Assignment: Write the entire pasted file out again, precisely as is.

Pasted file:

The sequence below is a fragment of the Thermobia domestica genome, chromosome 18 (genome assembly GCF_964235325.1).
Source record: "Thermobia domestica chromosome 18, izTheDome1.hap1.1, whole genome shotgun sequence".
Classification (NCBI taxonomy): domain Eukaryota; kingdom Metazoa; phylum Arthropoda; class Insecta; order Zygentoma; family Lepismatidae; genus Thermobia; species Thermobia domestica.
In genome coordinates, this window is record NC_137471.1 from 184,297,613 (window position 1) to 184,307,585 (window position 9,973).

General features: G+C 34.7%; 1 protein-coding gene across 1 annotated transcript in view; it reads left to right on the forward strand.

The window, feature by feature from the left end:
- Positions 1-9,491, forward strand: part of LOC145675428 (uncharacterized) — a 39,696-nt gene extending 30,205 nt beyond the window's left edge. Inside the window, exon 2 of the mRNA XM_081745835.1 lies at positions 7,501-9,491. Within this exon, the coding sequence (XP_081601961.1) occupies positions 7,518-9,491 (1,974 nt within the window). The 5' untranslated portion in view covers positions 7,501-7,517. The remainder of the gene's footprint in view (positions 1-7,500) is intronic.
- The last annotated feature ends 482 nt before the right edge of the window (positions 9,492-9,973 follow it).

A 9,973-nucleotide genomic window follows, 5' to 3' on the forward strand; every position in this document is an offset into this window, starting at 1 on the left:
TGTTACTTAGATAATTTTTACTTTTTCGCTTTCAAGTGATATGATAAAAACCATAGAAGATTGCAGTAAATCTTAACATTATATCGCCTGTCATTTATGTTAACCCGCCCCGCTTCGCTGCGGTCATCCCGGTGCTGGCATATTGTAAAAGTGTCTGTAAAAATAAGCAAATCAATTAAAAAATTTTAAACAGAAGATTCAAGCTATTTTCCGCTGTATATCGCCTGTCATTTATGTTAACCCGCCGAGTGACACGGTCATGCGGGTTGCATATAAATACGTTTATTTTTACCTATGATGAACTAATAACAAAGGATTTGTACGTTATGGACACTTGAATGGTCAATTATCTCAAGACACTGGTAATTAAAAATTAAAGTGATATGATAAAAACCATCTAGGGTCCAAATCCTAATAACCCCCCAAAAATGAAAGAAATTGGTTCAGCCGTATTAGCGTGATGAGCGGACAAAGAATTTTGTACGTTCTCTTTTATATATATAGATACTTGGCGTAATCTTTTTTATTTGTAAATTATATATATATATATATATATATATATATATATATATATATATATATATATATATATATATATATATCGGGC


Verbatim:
The sequence below is a fragment of the Thermobia domestica genome, chromosome 18 (genome assembly GCF_964235325.1).
Source record: "Thermobia domestica chromosome 18, izTheDome1.hap1.1, whole genome shotgun sequence".
Classification (NCBI taxonomy): domain Eukaryota; kingdom Metazoa; phylum Arthropoda; class Insecta; order Zygentoma; family Lepismatidae; genus Thermobia; species Thermobia domestica.
In genome coordinates, this window is record NC_137471.1 from 184,297,613 (window position 1) to 184,307,585 (window position 9,973).

General features: G+C 34.7%; 1 protein-coding gene across 1 annotated transcript in view; it reads left to right on the forward strand.

The window, feature by feature from the left end:
- Positions 1-9,491, forward strand: part of LOC145675428 (uncharacterized) — a 39,696-nt gene extending 30,205 nt beyond the window's left edge. Inside the window, exon 2 of the mRNA XM_081745835.1 lies at positions 7,501-9,491. Within this exon, the coding sequence (XP_081601961.1) occupies positions 7,518-9,491 (1,974 nt within the window). The 5' untranslated portion in view covers positions 7,501-7,517. The remainder of the gene's footprint in view (positions 1-7,500) is intronic.
- The last annotated feature ends 482 nt before the right edge of the window (positions 9,492-9,973 follow it).

A 9,973-nucleotide genomic window follows, 5' to 3' on the forward strand; every position in this document is an offset into this window, starting at 1 on the left:
TGTTACTTAGATAATTTTTACTTTTTCGCTTTCAAGTGATATGATAAAAACCATAGAAGATTGCAGTAAATCTTAACATTATATCGCCTGTCATTTATGTTAACCCGCCCCGCTTCGCTGCGGTCATCCCGGTGCTGGCATATTGTAAAAGTGTCTGTAAAAATAAGCAAATCAATTAAAAAATTTTAAACAGAAGATTCAAGCTATTTTCCGCTGTATATCGCCTGTCATTTATGTTAACCCGCCGAGTGACACGGTCATGCGGGTTGCATATAAATACGTTTATTTTTACCTATGATGAACTAATAACAAAGGATTTGTACGTTATGGACACTTGAATGGTCAATTATCTCAAGACACTGGTAATTAAAAATTAAAGTGATATGATAAAAACCATCTAGGGTCCAAATCCTAATAACCCCCCAAAAATGAAAGAAATTGGTTCAGCCGTATTAGCGTGATGAGCGGACAAAGAATTTTGTACGTTCTCTTTTATATATATAGATACTTGGCGTAATCTTTTTTATTTGTAAATTATATATATATATATATATATATATATATATATATATATATATATATATATATATATATATATATATCGGGC